“That client tried to kill us first. Ask anyone here.” I looked around the room and caught sight of the stunned faces of the other occupants. My gaze met the eyes of the man with the yellow skin, and he jumped up and bolted for the door. Peter moved aside and the man disappeared into the night. He was followed by the two crones, who moved a lot faster than I would have expected them to.
I heard a whimper behind me, and I turned to look at the gray-skinned woman. The woman’s child clung to her neck, her little body trembling. Poor thing. I didn’t blame her for being terrified of that monster.
I walked toward them, intending to reassure the little girl, but her mother shrank away from me, holding her daughter tightly. “Please… my child,” she whispered, her black eyes glistening with tears.
“It’s okay. He’s dead.”
The woman seemed not to have heard me. She raised a hand to ward me off. “Don’t hurt us.”
Her plea stopped me in my tracks. She was afraid of me? “I wouldn’t...” I looked at my friends helplessly, but they were as surprised as I was. Facing the woman again, I took a tentative step. My fingers tingled with power. It took me a few seconds to put it all together. I stopped walking and locked my power away.
“You’re demons,” I said gently, remembering Kelvan’s reaction when he realized what Jordan and I were. Apparently, the Mohiri were known and feared everywhere.
“We’ve never hurt anyone. I promise. Please, don’t kill us.”
“No one is going to hurt you.” I knelt in front of her so she would feel less threatened. This was new territory for me. If they had been animals or some other kind of creature, I could use my power to calm their fear and earn their trust, but my power had the opposite effect on demons. “I give you my word that you and your little one are safe. What kind of demon are you?”
“She is a mox demon,” Orias said when the woman did not reply. “A very passive race, I assure you. She buys my glamour spells for her daughter, so she can attend school.”
I smiled at the woman. She didn’t return it, and I wasn’t surprised considering the situation. “I don’t know what you’ve heard about the Mohiri, but you don’t have to fear us.” I stood and looked around the room, meeting the eyes of the remaining visitors. “My friends and I aren’t here to hurt anyone.” I pointed at the dead vampire. “He was different. We kill vampires, but we don’t hurt innocent people, no matter what they are. That includes demons.”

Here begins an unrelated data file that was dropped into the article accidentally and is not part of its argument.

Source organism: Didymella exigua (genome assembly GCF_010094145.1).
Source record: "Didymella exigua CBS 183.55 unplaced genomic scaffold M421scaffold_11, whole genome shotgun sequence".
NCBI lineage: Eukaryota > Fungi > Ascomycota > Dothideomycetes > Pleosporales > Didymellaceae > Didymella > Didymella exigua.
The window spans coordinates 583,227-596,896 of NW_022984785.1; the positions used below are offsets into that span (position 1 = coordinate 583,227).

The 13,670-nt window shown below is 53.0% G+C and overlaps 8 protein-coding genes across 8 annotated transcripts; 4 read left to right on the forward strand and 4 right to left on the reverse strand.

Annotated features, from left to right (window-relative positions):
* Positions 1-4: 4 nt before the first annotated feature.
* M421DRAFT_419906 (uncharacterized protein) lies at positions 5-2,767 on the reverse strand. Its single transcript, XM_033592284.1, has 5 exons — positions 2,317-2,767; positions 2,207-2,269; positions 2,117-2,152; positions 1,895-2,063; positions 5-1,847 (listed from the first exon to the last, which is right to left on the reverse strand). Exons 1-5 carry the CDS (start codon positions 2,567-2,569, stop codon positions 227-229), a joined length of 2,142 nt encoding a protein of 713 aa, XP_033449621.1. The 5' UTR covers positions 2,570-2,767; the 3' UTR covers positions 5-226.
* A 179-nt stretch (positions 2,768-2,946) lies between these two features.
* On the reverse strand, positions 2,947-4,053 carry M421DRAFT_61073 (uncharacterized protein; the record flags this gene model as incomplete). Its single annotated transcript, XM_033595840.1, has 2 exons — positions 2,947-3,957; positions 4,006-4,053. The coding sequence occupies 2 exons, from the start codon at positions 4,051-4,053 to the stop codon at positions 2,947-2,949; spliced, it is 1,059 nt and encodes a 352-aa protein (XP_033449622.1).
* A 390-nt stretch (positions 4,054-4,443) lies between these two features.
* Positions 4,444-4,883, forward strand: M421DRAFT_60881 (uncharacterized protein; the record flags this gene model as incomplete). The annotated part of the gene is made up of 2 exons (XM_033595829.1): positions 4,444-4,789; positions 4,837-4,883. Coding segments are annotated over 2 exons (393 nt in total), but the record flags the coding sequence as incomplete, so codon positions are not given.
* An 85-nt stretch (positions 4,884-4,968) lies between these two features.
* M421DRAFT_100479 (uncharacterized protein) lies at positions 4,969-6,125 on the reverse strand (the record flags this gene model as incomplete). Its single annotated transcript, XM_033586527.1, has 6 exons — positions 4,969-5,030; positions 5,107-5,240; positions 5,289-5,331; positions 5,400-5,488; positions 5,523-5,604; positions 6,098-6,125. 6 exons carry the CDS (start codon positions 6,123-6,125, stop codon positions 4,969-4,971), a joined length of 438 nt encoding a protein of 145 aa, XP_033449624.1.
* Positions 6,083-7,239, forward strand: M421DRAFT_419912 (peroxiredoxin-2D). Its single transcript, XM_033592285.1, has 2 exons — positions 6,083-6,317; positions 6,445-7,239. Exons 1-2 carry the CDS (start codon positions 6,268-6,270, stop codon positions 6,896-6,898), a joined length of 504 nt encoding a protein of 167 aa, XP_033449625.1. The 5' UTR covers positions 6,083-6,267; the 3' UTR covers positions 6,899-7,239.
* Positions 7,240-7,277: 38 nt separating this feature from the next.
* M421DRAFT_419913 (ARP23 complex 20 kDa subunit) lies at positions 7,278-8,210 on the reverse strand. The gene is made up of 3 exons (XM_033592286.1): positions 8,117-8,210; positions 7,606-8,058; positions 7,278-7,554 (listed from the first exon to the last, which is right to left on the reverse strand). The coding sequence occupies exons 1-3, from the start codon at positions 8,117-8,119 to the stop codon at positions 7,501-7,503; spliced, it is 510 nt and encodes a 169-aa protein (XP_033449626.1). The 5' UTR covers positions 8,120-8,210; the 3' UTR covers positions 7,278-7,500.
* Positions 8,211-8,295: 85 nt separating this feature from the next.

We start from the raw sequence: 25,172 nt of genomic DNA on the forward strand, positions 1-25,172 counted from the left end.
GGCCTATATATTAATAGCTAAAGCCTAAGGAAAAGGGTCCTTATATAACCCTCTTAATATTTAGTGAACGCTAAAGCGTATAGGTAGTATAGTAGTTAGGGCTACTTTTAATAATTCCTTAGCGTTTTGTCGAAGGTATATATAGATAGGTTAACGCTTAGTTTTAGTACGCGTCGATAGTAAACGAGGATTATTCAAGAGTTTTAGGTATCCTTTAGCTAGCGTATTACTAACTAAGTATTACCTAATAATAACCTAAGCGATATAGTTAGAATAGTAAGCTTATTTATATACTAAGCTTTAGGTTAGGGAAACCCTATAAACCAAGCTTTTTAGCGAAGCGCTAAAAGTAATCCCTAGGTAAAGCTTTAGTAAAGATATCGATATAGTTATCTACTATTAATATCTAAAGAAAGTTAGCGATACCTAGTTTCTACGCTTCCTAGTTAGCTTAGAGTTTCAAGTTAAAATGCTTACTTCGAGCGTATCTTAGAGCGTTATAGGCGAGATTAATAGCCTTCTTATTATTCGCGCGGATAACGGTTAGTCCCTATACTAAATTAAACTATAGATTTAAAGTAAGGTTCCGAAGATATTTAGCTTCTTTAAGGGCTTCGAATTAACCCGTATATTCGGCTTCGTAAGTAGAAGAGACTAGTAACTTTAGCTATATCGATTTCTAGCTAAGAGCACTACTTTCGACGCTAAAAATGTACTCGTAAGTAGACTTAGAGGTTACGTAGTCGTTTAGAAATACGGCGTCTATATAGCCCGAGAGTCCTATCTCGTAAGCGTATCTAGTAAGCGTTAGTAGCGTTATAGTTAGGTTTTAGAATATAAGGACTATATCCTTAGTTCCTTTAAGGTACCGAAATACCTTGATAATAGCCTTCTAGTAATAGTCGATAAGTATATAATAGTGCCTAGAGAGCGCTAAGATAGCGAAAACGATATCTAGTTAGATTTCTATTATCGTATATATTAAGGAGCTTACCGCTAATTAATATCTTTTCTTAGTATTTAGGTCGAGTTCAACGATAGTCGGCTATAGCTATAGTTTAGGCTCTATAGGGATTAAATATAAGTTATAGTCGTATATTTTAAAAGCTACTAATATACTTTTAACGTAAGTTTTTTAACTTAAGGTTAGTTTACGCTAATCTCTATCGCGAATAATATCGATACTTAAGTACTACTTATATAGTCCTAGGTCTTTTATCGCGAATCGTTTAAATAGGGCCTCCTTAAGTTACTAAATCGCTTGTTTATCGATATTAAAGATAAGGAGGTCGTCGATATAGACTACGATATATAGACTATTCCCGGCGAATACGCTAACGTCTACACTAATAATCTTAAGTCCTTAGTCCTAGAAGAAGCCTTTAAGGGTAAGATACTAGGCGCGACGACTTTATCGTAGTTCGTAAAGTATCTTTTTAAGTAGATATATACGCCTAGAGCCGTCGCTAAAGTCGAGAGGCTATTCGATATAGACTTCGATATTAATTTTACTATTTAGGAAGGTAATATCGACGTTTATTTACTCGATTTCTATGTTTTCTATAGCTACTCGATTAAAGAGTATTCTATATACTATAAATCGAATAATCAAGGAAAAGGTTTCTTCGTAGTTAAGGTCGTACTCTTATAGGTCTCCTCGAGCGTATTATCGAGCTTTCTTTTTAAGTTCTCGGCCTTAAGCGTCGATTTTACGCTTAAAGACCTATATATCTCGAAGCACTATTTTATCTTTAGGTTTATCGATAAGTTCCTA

I looked at Roland. “Are you okay?”
“I’m fine. What about you? You’re the one who is bleeding.”
My shoulder chose that moment to twitch, and I sucked in a sharp breath at the pain I had forgotten until now. Adrenaline is a great pain buffer, apparently. I put up a hand to cover the wound made by the knife. It didn’t feel like anything major had been hit, and the blood was already beginning to slow. I suddenly felt tired and wanted nothing more than to lie down. It felt like forever since I’d last slept.
“Come on. Let’s get out of here,” Jordan said. “I have something in my bag that will fix you up.”
I scrunched up my nose. “Please don’t say it’s gunna paste.”
Jordan grinned. “What else? I snagged a can before we left. I figured if I didn’t use it, you definitely would.”
I cast one last glance at the demon woman. She was rocking her child gently, and I heard her say softly, “Talael esledur.” Whatever it meant, it worked and the child stopped crying.
“I’m really sorry I frightened her,” I told the woman before I walked out.
Jordan retrieved the dreaded can of gunna paste from her backpack and laughed at my expression as I dutifully swallowed some. The stuff was horrid, but it worked amazingly fast to numb pain and speed healing. She was smart for remembering to take some. It wasn’t as if we could go to a hospital if we got sick or hurt. She got a towel from Orias to staunch the flow of blood until the gunna paste and my accelerated healing kicked in. The warlock happily provided one, and then he politely asked us to leave and never come back because we were bad for business.
“Sara, do you realize what you did back there?” Roland asked as he drove us back to the city. “That vampire was super old, and you killed him by yourself.”
Jordan and I were sitting in the back, and she laid her hand on my arm. “I have to admit, that was the most badass thing I’ve ever seen. When you pulled that knife out of your shoulder and stabbed him with it, my jaw nearly hit the floor.”
I grimaced and adjusted my hold on the towel pressed against my shoulder. “What is it with vampires stabbing me anyway?”
“At least you aren’t picking pieces of pottery out of your skull,” Roland complained. “You were amazing, Sara. Nikolas would be proud of you if he’d seen that.”
“Are you kidding? Nikolas wouldn’t let me get within ten miles of a vampire that old. And we might want to keep the whole stabbing thing between us.”
Laying my head against the headrest, I stared out the window at the dark desert landscape. I couldn’t help but wonder where Nikolas was now and what he was doing and thinking. I had no doubt Chris was with him, and they had probably scoured every square mile of Salt Lake City after he’d sensed me there. How long would it take him to figure out where we’d gone? I was sure he would eventually. If there was one thing I had learned, it was to never underestimate Nikolas.
I thought about the vampire I’d just killed and smiled sadly at the darkness. Maybe, when all of this was over, Nikolas would feel the same way about me.